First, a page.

Even though it’s well insulated, there’s no chance of heating the space using solar (photovoltaic) power – any electric heating appliance, such as the Daewoo 2500 Watt oil filled radiator which I use in the winter uses way more wattage than could be provided by my inverter, and even with a high power inverter, massive bank of batteries and thousands of watts of solar panels you would struggle. The only realistic off-grid heating option is a wood burner or something gas powered, both of which aren’t cheap and would need to be carefully installed for obvious safety reasons.

Introducing Freerange Freelance!

Those of you who have followed a link to campervanthings.com might be confused to see a different domain name and site title “Freerange Freelance”. Let me explain!

The first version of this blog was called “Rick on the Road”, which started as a travel blog years ago, when my wife and I started looking at the idea of spending the summer touring france, with our (then) young kid while I carried on working as a freelance web developer, attempting to keep an old plastic macbook with a two-hour max battery life charged from an inadequate portable solar panel, and attempting to keep in touch with clients and upload code over sketchy campsite wifi.

After that trip, the blog lost momentum until we bought a camper van and I enthusiastically relaunched it as “camper van things”, and wrote almost exclusively about camper van things.

It then lost momentum again, particularly after we sold the camper. This year having bought another van I thought I would give it a refresh and start writing again, and in doing so, I decided that the name of the blog didn’t really reflect what this blog is about.

So what is this blog about then?

I’ve worked (mostly) as a freelance web developer for over ten years now and the goal has always been flexible working. I’m lucky enough to have built a career that revolves around the internet and remote-working tools, and so most of the time I only need a charged laptop and a decent internet connection (wifi or 3G/4G)  to do my job. Moreover, I prefer flexible work hours, and not having to commute to an office “day job”. All of those aspirations can be difficult to achieve sometimes, which I will talk about on this blog.

But you’re still going on about camper vans?

Yep! As far as i’m concerned, a camper van makes the perfect mobile office, and is the best way to combine travel, adventure and freelance work. Plus I just love camper vans, so they will still feature prominently, particularly the one we own.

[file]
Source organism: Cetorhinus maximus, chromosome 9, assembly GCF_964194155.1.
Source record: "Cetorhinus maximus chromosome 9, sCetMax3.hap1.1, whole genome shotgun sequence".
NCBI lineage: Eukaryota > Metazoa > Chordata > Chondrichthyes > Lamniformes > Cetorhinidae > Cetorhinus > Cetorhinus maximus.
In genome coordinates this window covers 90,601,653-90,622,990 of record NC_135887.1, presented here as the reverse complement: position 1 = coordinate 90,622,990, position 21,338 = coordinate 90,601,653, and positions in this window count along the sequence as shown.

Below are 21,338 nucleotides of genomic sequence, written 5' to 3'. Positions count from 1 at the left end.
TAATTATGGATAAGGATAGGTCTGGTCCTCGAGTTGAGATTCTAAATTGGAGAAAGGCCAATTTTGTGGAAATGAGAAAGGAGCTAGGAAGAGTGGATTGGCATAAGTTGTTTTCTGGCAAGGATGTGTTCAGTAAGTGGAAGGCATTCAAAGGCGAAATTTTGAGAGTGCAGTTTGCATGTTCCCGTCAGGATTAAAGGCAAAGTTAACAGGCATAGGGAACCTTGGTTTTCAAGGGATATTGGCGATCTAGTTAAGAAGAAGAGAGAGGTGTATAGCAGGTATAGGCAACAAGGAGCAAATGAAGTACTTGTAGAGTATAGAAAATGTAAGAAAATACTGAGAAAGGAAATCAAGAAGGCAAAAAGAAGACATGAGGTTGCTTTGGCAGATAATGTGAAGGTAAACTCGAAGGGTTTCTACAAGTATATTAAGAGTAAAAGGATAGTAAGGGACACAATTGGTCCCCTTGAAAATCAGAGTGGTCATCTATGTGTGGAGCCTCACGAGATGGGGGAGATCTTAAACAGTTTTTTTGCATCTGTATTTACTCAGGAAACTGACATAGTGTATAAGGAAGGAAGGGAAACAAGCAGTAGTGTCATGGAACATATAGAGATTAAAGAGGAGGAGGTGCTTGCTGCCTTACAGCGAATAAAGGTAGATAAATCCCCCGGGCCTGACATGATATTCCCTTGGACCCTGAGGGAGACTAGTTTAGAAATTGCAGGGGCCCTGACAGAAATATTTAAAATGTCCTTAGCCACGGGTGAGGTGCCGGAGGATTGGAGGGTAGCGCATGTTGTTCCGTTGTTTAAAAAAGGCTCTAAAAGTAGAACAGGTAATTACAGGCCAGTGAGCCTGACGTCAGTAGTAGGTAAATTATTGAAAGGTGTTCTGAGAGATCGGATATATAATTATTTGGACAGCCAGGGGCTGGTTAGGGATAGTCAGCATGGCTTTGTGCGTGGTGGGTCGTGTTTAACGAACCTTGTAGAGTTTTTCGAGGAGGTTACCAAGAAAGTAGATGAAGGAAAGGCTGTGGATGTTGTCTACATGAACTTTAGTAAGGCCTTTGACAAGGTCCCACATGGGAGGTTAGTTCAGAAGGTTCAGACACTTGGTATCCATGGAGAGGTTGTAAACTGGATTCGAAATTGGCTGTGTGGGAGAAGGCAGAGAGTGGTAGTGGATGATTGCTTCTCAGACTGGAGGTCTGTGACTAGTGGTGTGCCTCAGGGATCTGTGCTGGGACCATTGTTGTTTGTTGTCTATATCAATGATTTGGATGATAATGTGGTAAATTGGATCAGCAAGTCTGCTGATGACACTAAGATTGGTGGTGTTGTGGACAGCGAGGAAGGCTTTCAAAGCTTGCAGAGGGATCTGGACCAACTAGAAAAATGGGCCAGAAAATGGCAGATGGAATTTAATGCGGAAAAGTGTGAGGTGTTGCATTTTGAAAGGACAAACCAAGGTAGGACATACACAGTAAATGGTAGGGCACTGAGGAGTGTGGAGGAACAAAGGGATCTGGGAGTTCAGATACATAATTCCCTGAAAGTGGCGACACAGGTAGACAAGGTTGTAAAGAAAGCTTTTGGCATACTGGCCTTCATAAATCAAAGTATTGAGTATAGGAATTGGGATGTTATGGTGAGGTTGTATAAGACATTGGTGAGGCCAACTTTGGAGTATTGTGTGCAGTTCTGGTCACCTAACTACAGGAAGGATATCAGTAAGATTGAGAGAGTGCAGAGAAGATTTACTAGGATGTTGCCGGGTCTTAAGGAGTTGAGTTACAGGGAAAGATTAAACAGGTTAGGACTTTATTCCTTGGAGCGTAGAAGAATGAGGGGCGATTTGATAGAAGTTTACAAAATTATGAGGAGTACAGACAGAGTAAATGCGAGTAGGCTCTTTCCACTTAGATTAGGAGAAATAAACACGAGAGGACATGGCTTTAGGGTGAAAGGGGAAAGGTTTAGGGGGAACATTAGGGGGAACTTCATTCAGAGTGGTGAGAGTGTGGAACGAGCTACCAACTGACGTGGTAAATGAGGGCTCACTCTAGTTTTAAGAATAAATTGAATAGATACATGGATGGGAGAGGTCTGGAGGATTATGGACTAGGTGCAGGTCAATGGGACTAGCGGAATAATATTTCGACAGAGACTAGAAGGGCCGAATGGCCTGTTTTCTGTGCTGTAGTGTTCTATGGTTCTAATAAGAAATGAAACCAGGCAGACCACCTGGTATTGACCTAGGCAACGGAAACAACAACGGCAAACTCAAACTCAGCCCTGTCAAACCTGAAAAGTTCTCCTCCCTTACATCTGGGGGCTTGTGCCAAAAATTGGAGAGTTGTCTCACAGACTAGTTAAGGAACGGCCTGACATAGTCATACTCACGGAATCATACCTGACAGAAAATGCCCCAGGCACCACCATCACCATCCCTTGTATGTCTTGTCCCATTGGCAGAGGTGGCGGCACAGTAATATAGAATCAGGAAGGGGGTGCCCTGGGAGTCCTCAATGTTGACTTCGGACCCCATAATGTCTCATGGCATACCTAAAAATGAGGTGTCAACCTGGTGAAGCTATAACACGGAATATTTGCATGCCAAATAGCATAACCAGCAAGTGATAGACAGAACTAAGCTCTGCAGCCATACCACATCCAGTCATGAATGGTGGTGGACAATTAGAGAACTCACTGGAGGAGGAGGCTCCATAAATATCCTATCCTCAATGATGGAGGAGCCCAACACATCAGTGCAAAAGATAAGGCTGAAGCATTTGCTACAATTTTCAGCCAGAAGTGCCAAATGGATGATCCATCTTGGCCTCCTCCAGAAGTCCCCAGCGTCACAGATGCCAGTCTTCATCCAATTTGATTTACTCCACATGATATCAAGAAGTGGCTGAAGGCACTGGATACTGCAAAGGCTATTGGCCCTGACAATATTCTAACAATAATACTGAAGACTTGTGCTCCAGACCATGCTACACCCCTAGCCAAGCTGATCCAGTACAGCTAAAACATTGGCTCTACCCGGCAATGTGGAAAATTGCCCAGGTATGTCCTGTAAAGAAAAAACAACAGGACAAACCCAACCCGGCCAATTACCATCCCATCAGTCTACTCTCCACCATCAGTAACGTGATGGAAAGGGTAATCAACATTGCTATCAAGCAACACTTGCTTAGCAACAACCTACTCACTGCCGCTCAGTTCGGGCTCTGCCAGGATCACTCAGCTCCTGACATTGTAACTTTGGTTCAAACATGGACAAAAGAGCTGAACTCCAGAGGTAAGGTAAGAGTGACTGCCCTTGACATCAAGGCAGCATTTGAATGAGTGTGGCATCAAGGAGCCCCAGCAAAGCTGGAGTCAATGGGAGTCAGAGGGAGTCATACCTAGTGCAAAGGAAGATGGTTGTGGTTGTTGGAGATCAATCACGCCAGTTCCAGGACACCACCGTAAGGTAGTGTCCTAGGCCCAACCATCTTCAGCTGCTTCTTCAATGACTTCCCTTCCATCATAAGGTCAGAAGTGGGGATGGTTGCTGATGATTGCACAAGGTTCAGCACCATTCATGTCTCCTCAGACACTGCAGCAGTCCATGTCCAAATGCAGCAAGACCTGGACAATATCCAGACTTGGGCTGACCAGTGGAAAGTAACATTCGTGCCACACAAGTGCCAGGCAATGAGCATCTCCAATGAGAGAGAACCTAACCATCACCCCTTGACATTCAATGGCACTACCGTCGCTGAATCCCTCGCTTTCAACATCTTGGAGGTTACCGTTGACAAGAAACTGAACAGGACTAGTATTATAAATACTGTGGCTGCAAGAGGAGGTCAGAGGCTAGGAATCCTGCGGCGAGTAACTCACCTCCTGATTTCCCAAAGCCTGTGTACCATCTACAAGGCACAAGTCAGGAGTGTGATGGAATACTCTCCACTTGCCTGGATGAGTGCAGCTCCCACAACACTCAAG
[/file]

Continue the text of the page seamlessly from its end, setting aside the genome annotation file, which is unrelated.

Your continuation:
Freerange Freelance

Naming a blog is almost as difficult as naming a band. My wife is also freelance (TV/Video production/Copywriting) and we threw around a few ideas before coming up with this, then impulsively reserving the domain name and instagram handle. Twitter username character limit wasn’t long enough, so I left that one as @campervanthings for now. I think Freerange Freelance better covers the scope of this blog and any associated social media accounts.

Web development stuff

I’ll refrain from talking too much about web development on this blog, as I have another blog for that – if you’re interested in code, take a look at rickhurst.co.uk.

Left the circus, going to work in the Potato field

Potato sign

I’ve mused a few times on this blog about the relative merits of full-time and freelance and what would convince me to go back into a full-time job, but it’s happened. I’m delighted to say that as of December 1st I am a full-time Django Developer, working for Potato, as part of the small (but growing) Bristol team. I’ve been freelancing full-time for Potato since October and have really been enjoying being part of a specialist team, working on interesting projects for interesting clients, using interesting technologies. I’ve learned so much in a short space of time working with talented and supportive colleagues, it’s been extremely enjoyable and satisfying. So when I was offered a permanent contract I was happy to accept – yesterday I went to London to meet my London-based colleagues and founders, and while I was there I signed a contract.

So other than a few existing freelance odds and ends that need handing over, I’m no longer a freelancer and not taking on any new clients or freelance work with immediate effect. My five years of freelance have been one hell of a ride, with lots of ups and downs, but i’m glad I did it, and proud that I made a success of it. Right now i’m looking forward to seeing what lies ahead in the world of potato!

Tate Movie Project

Earlier on this year I was fortunate enough to be asked to help the Aardman Digital team out on the companion website for the Tate Movie Project . This was one of the most fun and technically challenging website builds i’ve worked on. Working as part of the team, along with several other Bristol freelancers, I helped integrate the cakePHP site with wordpress and vanilla Forums. This was also one of the largest site builds i’ve worked on – multiple flash developers, PHP developers, designers, animators, front end developers and producers, all coordinated by subversion, unfuddle and the biggest wall of printed out screen grabs i’ve ever seen!